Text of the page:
Earl Warren (1891–1974), was governor of California (1942-53) and Chief Justice of the Supreme Court of the United States (1954-69). He is best known for the sweeping liberal decisions of the Warren Court, which ended school segregation and transformed many areas of American law, especially regarding the rights of the accused, school prayer, and legislative district apportionment. He made the Court a power center on a more even base with Congress and the presidency especially through four landmark decisions: Brown v. Board of Education (1954), Gideon v. Wainwright (1963), Reynolds v. Sims (1964), and Miranda v. Arizona (1966).
Warren was born in Los Angeles, the son of Methias H. ("Matt") Warren, a railroad worker, and Christine Hernlund. After Matt was blacklisted for joining in a strike, the family moved to Bakersfield, California, in 1894, where the father worked in a railroad repair yard, and the son had summer jobs in railroading. Warren always recalled how big corporations could dominate the lives of their employees and how powerless minority members were when faced with discrimination. He was strongly influenced by the reform currents of the Progressive Era to oppose corruption and promote democracy.
Warren graduated from Kern County High School and then attended college and law school at the University of California at Berkeley, earning a B.L. in 1912 and a LL.B. in 1914. He worked for a law firm before serving briefly in the army in 1918. He built his career at the Alameda County district attorney's office 1920-38. In 1926 he was elected to the first of three terms as district attorney. In 1925, he married Nina Palmquist Meyers, a widow with a young son. Warren adopted him, and the couple had five more children.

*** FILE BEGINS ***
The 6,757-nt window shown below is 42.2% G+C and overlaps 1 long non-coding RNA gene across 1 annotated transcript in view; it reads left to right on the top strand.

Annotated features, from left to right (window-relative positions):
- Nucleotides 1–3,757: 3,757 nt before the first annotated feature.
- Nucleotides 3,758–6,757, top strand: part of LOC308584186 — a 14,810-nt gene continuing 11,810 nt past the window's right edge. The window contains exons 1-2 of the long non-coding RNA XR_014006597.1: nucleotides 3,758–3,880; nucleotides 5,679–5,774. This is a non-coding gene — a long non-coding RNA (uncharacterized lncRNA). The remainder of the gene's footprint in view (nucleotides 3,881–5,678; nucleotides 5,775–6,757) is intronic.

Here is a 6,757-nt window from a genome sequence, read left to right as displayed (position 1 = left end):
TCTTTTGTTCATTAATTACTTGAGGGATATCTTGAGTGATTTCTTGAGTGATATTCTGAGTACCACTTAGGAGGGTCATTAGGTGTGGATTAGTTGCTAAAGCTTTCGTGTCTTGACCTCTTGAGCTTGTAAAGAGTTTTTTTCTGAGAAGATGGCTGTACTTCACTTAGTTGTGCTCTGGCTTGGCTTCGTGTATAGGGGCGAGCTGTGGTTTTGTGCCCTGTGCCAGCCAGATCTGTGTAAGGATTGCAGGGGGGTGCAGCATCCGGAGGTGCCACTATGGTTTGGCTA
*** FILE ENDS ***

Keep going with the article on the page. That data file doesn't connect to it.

Shortly after taking office, irregularities were uncovered in the city of Oakland, the largest city in Alameda County. Warren vigorously investigated allegations that a deputy sheriff was taking bribes in connection with street-paving arrangements.
Warren soon gained a statewide reputation as a tough, no-nonsense district attorney who fought corruption in government; a 1931 survey voted listed him as the best district attorney in the country. He ran his office in a nonpartisan manner and strongly supported the autonomy of law enforcement agencies. But he also believed that police and prosecutors had to act fairly, and much of what would later lie at the heart of the Warren Court's revolution in criminal justice can be traced back to his days as an active prosecuting attorney.